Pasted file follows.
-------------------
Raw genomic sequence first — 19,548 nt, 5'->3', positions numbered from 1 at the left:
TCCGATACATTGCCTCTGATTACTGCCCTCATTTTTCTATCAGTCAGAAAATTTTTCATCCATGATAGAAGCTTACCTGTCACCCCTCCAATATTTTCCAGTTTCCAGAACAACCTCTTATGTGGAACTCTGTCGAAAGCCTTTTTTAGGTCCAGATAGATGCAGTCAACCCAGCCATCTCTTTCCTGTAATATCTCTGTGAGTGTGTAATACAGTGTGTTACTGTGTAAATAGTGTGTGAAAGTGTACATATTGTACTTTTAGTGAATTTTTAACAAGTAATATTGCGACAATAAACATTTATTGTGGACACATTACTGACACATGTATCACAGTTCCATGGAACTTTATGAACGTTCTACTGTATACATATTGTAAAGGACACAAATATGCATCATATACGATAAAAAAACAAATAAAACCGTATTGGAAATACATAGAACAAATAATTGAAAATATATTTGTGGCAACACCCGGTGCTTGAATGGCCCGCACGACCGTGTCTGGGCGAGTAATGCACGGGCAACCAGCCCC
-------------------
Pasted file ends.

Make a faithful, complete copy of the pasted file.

Raw genomic sequence first — 19,548 nt, 5'->3', positions numbered from 1 at the left:
TCCGATACATTGCCTCTGATTACTGCCCTCATTTTTCTATCAGTCAGAAAATTTTTCATCCATGATAGAAGCTTACCTGTCACCCCTCCAATATTTTCCAGTTTCCAGAACAACCTCTTATGTGGAACTCTGTCGAAAGCCTTTTTTAGGTCCAGATAGATGCAGTCAACCCAGCCATCTCTTTCCTGTAATATCTCTGTGAGTGTGTAATACAGTGTGTTACTGTGTAAATAGTGTGTGAAAGTGTACATATTGTACTTTTAGTGAATTTTTAACAAGTAATATTGCGACAATAAACATTTATTGTGGACACATTACTGACACATGTATCACAGTTCCATGGAACTTTATGAACGTTCTACTGTATACATATTGTAAAGGACACAAATATGCATCATATACGATAAAAAAACAAATAAAACCGTATTGGAAATACATAGAACAAATAATTGAAAATATATTTGTGGCAACACCCGGTGCTTGAATGGCCCGCACGACCGTGTCTGGGCGAGTAATGCACGGGCAACCAGCCCC